Friday, 3 December 2010

Campaign Against Living Miserably

Young men are killing themselves at an alarming rate.
Male suicide rates are consistently higher than female. A man takes his own life every three hours in England and Wales.
Being a young man can be a lonely, miserable experience particularly if you don't have the means to distract yourself. Women of all ages are generally more used to discussing their feelings and problems and have networks of other women who can help them through difficult times. Having children helps women grow up, take responsibility for themselves and engage with life, even if that means just getting up in the morning, feeding their child and themselves, getting them to and from school. By comparison, many men don't take responsibility for themselves.
The majority of men drink alcohol at a level that could be harmful to their health. In 2005, 35% of men exceeded the recommended daily limit (four units ) at least one day during the previous week. A further 19% drank more than eight units, double the recommended daily limit.

This isn't a value statement but one of truth for a great many men, which is one reason why they still die before women particularly if they are poor.

Men who are defined as partly skilled or unskilled have a far lower life expectancy. In 2005, the last year for which such comparative data is available, life expectancy at birth for men in social class 1 was already 77.7 years (higher than the average for all men today). For those in Social Class V, it was just 68.2 years.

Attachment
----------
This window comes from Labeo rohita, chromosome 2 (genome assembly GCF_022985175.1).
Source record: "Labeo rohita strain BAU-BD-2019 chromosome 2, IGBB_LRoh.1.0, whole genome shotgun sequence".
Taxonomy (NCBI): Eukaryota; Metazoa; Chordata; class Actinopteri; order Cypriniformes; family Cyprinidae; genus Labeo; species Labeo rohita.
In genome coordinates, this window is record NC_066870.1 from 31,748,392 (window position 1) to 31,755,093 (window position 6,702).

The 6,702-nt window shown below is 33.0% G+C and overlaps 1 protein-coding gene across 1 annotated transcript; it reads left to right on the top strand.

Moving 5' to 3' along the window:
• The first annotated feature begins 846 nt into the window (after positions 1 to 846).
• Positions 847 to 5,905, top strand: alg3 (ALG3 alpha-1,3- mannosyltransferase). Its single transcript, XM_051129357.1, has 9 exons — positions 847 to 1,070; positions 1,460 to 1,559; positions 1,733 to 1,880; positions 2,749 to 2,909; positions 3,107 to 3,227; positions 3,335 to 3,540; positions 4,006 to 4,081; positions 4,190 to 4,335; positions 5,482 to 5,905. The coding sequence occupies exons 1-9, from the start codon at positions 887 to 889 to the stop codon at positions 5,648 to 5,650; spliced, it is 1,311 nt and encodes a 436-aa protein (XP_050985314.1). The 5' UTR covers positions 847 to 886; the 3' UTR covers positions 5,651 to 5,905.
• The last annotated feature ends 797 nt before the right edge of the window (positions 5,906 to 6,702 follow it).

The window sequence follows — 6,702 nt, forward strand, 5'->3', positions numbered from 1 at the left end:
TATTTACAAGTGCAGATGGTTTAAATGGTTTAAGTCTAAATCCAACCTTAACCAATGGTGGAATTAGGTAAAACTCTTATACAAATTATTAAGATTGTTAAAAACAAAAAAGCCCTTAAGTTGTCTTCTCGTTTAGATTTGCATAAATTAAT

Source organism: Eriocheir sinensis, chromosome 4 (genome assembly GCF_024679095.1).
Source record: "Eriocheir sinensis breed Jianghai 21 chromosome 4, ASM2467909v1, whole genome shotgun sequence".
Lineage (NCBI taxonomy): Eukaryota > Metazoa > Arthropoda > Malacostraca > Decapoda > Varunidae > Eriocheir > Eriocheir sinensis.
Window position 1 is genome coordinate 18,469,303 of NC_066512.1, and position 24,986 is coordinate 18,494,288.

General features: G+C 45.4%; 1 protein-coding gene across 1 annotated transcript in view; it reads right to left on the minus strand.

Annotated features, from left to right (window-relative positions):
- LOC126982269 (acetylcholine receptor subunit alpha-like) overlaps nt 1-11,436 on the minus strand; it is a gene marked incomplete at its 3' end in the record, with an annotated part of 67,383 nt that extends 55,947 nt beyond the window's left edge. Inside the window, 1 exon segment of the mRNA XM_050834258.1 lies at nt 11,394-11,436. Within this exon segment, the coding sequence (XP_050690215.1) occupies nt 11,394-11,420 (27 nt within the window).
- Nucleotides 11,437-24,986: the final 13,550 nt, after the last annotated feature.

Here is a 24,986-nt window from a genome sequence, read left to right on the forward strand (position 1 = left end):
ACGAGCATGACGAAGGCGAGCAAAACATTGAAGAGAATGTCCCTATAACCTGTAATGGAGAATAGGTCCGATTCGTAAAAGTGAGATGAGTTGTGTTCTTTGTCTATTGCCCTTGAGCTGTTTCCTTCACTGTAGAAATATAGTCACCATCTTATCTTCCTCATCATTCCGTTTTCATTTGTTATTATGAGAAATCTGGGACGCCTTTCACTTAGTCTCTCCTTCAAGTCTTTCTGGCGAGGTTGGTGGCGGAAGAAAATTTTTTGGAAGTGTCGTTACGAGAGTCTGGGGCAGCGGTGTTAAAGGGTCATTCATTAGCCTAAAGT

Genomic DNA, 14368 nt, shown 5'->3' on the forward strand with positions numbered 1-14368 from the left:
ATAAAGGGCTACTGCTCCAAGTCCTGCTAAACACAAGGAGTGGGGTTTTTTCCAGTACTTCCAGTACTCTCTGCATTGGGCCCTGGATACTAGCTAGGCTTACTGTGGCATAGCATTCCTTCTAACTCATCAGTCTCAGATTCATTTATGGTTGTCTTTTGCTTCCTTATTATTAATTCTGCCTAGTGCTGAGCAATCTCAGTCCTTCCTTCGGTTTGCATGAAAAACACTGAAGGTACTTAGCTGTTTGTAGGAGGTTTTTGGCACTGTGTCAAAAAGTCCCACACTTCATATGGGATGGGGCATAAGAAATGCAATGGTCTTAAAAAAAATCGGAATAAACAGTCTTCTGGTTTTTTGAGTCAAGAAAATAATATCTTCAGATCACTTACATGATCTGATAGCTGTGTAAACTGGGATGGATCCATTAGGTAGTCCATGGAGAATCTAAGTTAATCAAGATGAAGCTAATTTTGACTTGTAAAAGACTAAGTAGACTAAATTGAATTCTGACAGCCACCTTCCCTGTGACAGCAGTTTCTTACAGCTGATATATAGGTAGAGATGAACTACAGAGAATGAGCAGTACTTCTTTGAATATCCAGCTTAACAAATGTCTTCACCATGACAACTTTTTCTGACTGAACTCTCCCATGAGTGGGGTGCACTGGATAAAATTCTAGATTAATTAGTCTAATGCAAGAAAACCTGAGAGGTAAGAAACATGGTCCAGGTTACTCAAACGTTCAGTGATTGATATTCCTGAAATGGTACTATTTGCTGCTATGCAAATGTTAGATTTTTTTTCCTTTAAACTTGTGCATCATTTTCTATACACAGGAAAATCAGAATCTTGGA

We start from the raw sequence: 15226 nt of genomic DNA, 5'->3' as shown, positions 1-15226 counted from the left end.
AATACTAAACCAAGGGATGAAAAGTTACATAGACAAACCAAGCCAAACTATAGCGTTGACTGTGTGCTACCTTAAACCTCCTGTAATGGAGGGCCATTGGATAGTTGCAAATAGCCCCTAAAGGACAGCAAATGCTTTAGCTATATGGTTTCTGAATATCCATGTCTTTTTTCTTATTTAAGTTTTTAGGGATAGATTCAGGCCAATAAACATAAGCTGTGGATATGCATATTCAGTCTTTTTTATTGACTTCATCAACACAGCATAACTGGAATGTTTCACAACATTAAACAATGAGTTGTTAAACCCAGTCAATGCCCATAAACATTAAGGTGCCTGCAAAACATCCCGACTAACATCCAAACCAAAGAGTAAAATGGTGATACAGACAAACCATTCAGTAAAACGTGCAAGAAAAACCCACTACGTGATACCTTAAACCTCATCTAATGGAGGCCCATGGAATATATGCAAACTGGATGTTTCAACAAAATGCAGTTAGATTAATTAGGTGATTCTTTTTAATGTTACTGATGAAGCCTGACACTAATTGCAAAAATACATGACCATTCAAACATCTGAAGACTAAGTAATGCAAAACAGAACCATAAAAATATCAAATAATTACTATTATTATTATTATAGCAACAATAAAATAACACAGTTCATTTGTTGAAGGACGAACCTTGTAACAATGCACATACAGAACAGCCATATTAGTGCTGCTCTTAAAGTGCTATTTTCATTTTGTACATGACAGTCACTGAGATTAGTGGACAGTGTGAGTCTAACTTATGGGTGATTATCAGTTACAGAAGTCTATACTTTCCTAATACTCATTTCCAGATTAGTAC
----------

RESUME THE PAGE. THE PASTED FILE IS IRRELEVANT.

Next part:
The Campaign Against Living Miserably is a charity set up by men for men. This is important. It recognises that men are not women and that there are important cultural differences.

Many mothers and female partners manage the health and wellbeing of men, a paradoxical situation which recognises that many men will not take responsibility for themselves and denies them the opportunity to do so. Men are further distanced from their own cultures and from themselves. Most counsellors, nurses, social workers, teachers, most of the professionals that boys and men in Britain come into contact with are women, and whilst there's no doubt that a masculine agenda still dominates every sphere of public life and most areas of private life it's an old truth that patriarchy hurts everyone, women and men.

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